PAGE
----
The amount of money organisations spend on IT will increase at an 11.7 per cent compound annual growth rate (CAGR) from $1.06 trillion in 1998 to $1.84 trillion in 2003, with services being the largest single drain on budgets.
At the ServiceTrends '99 conference, Mark Hodges, vice president and worldwide director at Data-quest, said that in 1998, users spent 24.1 per cent of their cash on professional services, with support services making up another 11.2 per cent. But by 2003, this will rise to 29.9 per cent and 9.4 per cent respectively.
He added: 'The amount of spend on services just keeps growing despite factors such as the recession. This is a function of the escalation in salaries, which makes it difficult for customers to retain key IT staff, as well as the effect of Moore's Law on hardware markets.'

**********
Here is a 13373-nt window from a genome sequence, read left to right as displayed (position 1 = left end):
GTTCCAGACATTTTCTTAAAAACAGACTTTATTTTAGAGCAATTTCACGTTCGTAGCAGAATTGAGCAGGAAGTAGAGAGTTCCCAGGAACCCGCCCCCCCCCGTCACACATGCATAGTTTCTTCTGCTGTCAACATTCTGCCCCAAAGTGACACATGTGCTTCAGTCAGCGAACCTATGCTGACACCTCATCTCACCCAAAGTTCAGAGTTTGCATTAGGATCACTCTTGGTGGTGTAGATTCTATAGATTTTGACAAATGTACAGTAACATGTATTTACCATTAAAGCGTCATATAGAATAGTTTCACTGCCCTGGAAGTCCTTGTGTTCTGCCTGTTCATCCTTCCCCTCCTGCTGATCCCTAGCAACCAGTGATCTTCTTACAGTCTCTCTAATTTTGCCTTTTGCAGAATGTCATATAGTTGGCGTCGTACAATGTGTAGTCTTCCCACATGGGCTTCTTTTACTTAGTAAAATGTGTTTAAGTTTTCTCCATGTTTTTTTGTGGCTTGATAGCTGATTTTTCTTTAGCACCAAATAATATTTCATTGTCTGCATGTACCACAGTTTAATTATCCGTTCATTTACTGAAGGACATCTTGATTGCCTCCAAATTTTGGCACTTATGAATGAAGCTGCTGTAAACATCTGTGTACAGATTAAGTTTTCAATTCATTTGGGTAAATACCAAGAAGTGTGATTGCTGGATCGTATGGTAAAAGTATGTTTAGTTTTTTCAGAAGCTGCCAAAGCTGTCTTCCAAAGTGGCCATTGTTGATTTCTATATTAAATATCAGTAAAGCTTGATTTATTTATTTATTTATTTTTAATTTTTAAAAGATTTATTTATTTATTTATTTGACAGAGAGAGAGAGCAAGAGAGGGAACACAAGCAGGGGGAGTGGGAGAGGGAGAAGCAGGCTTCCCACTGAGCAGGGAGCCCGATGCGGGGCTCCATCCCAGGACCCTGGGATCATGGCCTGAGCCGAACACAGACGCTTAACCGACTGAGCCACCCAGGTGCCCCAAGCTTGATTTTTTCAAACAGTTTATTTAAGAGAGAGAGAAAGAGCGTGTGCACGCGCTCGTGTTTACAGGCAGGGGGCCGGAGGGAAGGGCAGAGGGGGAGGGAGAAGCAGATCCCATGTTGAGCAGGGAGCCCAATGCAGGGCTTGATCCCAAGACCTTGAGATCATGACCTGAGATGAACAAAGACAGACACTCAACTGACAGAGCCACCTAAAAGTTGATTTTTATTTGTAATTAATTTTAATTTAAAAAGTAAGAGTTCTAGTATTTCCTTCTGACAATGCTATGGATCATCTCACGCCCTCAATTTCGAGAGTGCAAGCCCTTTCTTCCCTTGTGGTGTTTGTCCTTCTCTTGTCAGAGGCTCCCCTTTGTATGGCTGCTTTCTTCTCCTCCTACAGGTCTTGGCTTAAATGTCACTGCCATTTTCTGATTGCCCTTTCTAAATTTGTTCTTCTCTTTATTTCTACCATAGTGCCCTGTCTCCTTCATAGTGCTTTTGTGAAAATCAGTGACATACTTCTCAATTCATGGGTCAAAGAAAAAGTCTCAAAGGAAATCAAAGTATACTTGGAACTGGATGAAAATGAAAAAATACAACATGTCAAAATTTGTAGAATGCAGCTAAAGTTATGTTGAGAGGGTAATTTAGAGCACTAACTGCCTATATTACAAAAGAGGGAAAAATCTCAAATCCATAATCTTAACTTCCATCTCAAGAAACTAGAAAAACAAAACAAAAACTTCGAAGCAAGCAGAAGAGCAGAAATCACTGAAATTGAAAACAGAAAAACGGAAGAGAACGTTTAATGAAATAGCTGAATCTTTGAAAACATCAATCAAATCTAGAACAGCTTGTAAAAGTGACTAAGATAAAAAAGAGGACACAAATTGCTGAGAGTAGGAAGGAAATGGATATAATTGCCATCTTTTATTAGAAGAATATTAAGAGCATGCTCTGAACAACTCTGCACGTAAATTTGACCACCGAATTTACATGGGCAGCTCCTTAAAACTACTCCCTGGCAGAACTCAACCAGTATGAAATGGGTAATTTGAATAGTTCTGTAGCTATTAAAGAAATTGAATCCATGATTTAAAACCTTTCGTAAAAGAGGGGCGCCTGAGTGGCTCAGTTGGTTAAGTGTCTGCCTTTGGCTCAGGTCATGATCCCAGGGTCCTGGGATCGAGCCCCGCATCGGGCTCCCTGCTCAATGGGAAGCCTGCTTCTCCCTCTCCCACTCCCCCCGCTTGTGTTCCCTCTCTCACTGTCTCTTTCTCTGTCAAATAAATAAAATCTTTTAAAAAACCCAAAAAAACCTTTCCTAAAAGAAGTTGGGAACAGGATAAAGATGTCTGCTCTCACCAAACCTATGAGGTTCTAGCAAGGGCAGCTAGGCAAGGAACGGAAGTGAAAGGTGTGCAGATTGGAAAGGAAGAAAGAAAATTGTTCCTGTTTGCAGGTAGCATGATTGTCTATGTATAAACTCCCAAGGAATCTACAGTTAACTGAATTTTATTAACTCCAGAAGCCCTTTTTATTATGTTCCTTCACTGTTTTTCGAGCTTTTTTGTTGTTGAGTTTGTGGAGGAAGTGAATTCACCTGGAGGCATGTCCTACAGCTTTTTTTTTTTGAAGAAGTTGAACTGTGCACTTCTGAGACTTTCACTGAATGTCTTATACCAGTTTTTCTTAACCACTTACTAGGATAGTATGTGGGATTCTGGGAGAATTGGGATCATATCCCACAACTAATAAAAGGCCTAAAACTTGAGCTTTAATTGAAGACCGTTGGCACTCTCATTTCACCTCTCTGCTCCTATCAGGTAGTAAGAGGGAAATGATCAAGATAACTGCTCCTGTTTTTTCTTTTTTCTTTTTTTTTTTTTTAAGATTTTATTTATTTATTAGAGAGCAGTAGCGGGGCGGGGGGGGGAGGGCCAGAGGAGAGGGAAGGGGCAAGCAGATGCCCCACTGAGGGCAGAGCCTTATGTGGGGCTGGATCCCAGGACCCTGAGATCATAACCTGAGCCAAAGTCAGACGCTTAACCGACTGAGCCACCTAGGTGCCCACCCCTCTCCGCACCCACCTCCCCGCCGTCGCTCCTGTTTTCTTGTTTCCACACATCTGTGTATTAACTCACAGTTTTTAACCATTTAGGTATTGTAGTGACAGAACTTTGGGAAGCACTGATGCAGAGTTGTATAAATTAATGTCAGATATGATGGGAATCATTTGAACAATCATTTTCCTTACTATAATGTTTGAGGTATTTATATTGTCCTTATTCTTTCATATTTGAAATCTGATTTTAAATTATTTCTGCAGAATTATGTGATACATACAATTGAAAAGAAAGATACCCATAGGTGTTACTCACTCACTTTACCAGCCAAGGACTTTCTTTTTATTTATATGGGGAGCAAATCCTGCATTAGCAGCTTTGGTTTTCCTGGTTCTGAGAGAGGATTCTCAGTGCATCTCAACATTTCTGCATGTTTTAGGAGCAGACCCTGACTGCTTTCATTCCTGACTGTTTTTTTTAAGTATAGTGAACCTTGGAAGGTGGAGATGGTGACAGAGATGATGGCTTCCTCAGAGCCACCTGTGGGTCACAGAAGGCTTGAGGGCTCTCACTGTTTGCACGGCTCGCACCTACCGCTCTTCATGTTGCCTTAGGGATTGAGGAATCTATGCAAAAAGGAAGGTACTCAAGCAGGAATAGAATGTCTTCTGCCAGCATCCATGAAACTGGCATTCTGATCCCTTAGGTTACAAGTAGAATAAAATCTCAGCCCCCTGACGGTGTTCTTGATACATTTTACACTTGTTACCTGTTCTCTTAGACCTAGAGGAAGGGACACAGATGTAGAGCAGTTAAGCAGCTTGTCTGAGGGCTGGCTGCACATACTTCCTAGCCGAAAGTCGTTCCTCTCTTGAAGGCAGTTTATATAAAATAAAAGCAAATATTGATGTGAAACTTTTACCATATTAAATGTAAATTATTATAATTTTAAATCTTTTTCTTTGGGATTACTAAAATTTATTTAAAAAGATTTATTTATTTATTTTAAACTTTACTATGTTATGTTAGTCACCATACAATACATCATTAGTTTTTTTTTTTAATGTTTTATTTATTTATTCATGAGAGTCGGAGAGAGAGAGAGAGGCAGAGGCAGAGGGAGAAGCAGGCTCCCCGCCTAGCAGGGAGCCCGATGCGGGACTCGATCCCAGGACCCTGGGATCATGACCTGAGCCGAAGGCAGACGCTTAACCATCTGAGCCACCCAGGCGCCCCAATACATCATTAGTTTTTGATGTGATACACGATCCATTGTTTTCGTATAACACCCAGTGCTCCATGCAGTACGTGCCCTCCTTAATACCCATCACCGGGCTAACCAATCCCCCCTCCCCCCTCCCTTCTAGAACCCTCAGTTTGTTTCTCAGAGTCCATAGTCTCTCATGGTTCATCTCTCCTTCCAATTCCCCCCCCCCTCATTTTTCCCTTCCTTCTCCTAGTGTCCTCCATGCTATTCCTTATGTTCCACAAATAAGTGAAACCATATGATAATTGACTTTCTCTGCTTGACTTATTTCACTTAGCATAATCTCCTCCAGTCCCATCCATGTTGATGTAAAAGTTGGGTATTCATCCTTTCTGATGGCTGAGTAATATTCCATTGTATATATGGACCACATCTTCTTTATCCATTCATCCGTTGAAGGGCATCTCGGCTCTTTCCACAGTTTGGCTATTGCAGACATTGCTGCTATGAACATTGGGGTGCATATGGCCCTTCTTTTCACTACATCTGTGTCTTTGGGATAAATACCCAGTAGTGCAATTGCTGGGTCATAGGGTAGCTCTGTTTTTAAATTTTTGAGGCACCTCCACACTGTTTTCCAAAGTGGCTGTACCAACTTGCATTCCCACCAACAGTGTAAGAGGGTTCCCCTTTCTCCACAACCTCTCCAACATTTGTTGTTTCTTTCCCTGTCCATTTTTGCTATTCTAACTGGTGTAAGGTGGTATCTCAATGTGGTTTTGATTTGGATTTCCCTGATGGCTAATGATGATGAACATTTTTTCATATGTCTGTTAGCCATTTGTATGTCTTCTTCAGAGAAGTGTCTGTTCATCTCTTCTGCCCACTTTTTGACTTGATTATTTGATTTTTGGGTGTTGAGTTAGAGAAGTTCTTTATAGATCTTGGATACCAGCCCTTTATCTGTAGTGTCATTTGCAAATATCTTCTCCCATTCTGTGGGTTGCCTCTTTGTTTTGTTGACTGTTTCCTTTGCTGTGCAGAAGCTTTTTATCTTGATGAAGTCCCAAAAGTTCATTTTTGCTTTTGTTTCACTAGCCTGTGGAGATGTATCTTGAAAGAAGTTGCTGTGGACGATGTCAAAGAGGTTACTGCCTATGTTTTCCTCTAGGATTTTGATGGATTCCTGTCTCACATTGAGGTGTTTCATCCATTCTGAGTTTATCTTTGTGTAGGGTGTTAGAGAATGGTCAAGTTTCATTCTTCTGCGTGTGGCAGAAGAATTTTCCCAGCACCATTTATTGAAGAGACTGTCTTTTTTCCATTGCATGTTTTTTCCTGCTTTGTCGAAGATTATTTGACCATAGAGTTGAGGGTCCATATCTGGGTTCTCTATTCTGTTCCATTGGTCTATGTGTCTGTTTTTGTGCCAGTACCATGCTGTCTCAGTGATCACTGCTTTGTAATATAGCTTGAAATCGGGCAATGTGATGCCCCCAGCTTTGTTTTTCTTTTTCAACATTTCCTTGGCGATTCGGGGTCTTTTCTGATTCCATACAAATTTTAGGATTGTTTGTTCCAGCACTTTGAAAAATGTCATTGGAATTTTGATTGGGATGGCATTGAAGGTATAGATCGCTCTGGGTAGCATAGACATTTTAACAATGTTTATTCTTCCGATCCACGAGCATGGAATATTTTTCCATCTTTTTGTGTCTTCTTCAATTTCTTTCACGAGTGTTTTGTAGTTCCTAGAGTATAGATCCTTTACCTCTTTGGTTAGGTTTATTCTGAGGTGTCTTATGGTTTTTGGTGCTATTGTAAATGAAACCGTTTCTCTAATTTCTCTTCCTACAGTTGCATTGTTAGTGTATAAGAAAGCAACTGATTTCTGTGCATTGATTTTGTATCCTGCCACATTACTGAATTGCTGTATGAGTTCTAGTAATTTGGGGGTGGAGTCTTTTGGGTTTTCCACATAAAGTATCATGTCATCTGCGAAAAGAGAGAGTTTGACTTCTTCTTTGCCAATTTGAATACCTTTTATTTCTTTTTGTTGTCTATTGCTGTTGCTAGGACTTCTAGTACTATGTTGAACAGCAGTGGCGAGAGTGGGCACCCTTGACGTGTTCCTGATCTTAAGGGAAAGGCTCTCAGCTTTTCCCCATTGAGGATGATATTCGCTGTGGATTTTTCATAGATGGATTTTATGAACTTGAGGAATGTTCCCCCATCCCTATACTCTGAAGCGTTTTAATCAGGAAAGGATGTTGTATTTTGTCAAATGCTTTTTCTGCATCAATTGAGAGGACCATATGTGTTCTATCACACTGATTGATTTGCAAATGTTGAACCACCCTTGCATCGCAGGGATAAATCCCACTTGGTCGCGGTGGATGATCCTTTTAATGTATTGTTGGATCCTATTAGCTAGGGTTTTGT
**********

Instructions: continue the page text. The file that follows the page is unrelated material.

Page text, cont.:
Hodges predicted the fastest growing segment of the services market will be professional services, which will grow at a 17.5 per cent CAGR to $553 billion by 2003 from $247 billion in 1998. But business management services as a subset of this will outstrip growth elsewhere, showing a CAGR of 20.4 per cent, as customers increase the rate at which they outsource their business processes.
Software maintenance and support will show the next highest levels of growth, increasing in value to $49 billion by 2003 from $24 billion in 1998 at a CAGR of 15.7 per cent.
But hardware maintenance and support, which is largely a mature market, will grow at 5.6 per cent to $119 billion by 2003 from $91 billion in 1998. The fastest growing segment will be networking equipment, growing at 7.4 per cent to $27 billion in 2003.
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